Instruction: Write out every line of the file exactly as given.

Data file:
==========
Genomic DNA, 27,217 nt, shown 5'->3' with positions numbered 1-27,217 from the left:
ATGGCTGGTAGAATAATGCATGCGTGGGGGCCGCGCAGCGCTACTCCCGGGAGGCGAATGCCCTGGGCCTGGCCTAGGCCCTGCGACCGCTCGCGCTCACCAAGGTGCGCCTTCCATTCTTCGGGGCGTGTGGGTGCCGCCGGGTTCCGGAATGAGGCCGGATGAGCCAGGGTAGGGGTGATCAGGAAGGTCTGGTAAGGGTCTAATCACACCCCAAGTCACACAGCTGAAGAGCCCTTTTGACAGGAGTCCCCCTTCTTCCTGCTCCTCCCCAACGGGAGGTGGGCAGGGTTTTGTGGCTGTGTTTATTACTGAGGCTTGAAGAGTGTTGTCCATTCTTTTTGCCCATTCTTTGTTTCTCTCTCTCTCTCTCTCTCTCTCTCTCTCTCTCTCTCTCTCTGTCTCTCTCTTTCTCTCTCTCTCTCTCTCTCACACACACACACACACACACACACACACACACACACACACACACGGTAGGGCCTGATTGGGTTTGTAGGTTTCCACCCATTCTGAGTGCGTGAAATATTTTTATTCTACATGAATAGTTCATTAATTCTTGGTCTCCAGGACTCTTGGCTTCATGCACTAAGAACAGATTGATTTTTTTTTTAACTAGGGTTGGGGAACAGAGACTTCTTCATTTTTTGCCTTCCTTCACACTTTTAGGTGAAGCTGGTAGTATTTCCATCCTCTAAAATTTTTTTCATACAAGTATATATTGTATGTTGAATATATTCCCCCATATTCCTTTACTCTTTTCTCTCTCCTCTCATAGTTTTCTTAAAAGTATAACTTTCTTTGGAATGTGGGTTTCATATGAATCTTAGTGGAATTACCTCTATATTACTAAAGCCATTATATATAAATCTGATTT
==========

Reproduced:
Genomic DNA, 27,217 nt, shown 5'->3' with positions numbered 1-27,217 from the left:
ATGGCTGGTAGAATAATGCATGCGTGGGGGCCGCGCAGCGCTACTCCCGGGAGGCGAATGCCCTGGGCCTGGCCTAGGCCCTGCGACCGCTCGCGCTCACCAAGGTGCGCCTTCCATTCTTCGGGGCGTGTGGGTGCCGCCGGGTTCCGGAATGAGGCCGGATGAGCCAGGGTAGGGGTGATCAGGAAGGTCTGGTAAGGGTCTAATCACACCCCAAGTCACACAGCTGAAGAGCCCTTTTGACAGGAGTCCCCCTTCTTCCTGCTCCTCCCCAACGGGAGGTGGGCAGGGTTTTGTGGCTGTGTTTATTACTGAGGCTTGAAGAGTGTTGTCCATTCTTTTTGCCCATTCTTTGTTTCTCTCTCTCTCTCTCTCTCTCTCTCTCTCTCTCTCTCTCTCTGTCTCTCTCTTTCTCTCTCTCTCTCTCTCTCACACACACACACACACACACACACACACACACACACACACACACGGTAGGGCCTGATTGGGTTTGTAGGTTTCCACCCATTCTGAGTGCGTGAAATATTTTTATTCTACATGAATAGTTCATTAATTCTTGGTCTCCAGGACTCTTGGCTTCATGCACTAAGAACAGATTGATTTTTTTTTTAACTAGGGTTGGGGAACAGAGACTTCTTCATTTTTTGCCTTCCTTCACACTTTTAGGTGAAGCTGGTAGTATTTCCATCCTCTAAAATTTTTTTCATACAAGTATATATTGTATGTTGAATATATTCCCCCATATTCCTTTACTCTTTTCTCTCTCCTCTCATAGTTTTCTTAAAAGTATAACTTTCTTTGGAATGTGGGTTTCATATGAATCTTAGTGGAATTACCTCTATATTACTAAAGCCATTATATATAAATCTGATTT